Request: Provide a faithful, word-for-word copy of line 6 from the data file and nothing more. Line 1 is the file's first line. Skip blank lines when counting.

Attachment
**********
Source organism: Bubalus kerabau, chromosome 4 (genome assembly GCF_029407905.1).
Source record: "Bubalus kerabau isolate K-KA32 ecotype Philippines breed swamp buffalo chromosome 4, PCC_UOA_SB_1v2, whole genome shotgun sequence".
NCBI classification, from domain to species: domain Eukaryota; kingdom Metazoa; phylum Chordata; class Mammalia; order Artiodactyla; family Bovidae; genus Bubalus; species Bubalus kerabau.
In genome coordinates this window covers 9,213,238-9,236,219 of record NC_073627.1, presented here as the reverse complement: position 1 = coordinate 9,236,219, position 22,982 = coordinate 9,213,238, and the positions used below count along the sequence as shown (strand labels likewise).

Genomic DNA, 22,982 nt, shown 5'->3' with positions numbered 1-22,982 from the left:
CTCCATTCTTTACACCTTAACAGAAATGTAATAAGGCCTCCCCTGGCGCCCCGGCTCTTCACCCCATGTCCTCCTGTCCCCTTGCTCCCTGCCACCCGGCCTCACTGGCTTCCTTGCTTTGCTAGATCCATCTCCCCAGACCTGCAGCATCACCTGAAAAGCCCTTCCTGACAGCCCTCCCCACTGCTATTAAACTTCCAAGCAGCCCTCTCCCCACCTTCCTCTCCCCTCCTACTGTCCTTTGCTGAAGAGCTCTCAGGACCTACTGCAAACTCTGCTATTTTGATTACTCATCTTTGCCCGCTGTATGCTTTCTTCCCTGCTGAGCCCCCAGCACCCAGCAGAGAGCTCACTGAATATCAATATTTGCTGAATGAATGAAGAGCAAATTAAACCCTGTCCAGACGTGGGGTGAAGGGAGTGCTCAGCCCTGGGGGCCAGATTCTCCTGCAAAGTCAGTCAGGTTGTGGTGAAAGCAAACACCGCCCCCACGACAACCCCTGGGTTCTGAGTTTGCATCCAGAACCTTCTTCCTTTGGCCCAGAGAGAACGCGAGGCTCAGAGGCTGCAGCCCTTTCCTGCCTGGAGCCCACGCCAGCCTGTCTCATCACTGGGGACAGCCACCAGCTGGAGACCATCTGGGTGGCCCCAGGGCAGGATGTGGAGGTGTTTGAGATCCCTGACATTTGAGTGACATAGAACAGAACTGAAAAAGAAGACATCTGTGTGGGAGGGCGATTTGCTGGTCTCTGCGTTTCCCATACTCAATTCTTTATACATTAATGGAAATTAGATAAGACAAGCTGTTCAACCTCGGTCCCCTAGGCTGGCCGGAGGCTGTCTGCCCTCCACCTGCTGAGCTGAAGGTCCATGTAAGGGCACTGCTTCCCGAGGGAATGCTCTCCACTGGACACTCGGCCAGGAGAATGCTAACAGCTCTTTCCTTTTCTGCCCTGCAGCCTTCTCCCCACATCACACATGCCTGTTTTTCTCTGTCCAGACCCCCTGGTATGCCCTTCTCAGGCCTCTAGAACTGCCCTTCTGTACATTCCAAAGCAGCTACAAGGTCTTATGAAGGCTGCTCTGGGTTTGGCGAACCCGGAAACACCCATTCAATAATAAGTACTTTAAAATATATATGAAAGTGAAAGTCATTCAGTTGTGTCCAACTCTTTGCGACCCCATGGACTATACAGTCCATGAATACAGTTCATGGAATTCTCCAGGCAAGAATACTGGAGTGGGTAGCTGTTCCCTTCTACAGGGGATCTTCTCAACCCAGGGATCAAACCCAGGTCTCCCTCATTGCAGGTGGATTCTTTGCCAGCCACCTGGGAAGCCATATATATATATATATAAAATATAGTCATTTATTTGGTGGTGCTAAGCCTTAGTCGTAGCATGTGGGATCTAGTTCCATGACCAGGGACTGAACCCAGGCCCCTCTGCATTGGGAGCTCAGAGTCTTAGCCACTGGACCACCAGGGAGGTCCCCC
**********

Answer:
CTCCATTCTTTACACCTTAACAGAAATGTAATAAGGCCTCCCCTGGCGCCCCGGCTCTTCACCCCATGTCCTCCTGTCCCCTTGCTCCCTGCCACCCGGCCTCACTGGCTTCCTTGCTTTGCTAGATCCATCTCCCCAGACCTGCAGCATCACCTGAAAAGCCCTTCCTGACAGCCCTCCCCACTGCTATTAAACTTCCAAGCAGCCCTCTCCCCACCTTCCTCTCCCCTCCTACTGTCCTTTGCTGAAGAGCTCTCAGGACCTACTGCAAACTCTGCTATTTTGATTACTCATCTTTGCCCGCTGTATGCTTTCTTCCCTGCTGAGCCCCCAGCACCCAGCAGAGAGCTCACTGAATATCAATATTTGCTGAATGAATGAAGAGCAAATTAAACCCTGTCCAGACGTGGGGTGAAGGGAGTGCTCAGCCCTGGGGGCCAGATTCTCCTGCAAAGTCAGTCAGGTTGTGGTGAAAGCAAACACCGCCCCCACGACAACCCCTGGGTTCTGAGTTTGCATCCAGAACCTTCTTCCTTTGGCCCAGAGAGAACGCGAGGCTCAGAGGCTGCAGCCCTTTCCTGCCTGGAGCCCACGCCAGCCTGTCTCATCACTGGGGACAGCCACCAGCTGGAGACCATCTGGGTGGCCCCAGGGCAGGATGTGGAGGTGTTTGAGATCCCTGACATTTGAGTGACATAGAACAGAACTGAAAAAGAAGACATCTGTGTGGGAGGGCGATTTGCTGGTCTCTGCGTTTCCCATACTCAATTCTTTATACATTAATGGAAATTAGATAAGACAAGCTGTTCAACCTCGGTCCCCTAGGCTGGCCGGAGGCTGTCTGCCCTCCACCTGCTGAGCTGAAGGTCCATGTAAGGGCACTGCTTCCCGAGGGAATGCTCTCCACTGGACACTCGGCCAGGAGAATGCTAACAGCTCTTTCCTTTTCTGCCCTGCAGCCTTCTCCCCACATCACACATGCCTGTTTTTCTCTGTCCAGACCCCCTGGTATGCCCTTCTCAGGCCTCTAGAACTGCCCTTCTGTACATTCCAAAGCAGCTACAAGGTCTTATGAAGGCTGCTCTGGGTTTGGCGAACCCGGAAACACCCATTCAATAATAAGTACTTTAAAATATATATGAAAGTGAAAGTCATTCAGTTGTGTCCAACTCTTTGCGACCCCATGGACTATACAGTCCATGAATACAGTTCATGGAATTCTCCAGGCAAGAATACTGGAGTGGGTAGCTGTTCCCTTCTACAGGGGATCTTCTCAACCCAGGGATCAAACCCAGGTCTCCCTCATTGCAGGTGGATTCTTTGCCAGCCACCTGGGAAGCCATATATATATATATATAAAATATAGTCATTTATTTGGTGGTGCTAAGCCTTAGTCGTAGCATGTGGGATCTAGTTCCATGACCAGGGACTGAACCCAGGCCCCTCTGCATTGGGAGCTCAGAGTCTTAGCCACTGGACCACCAGGGAGGTCCCCC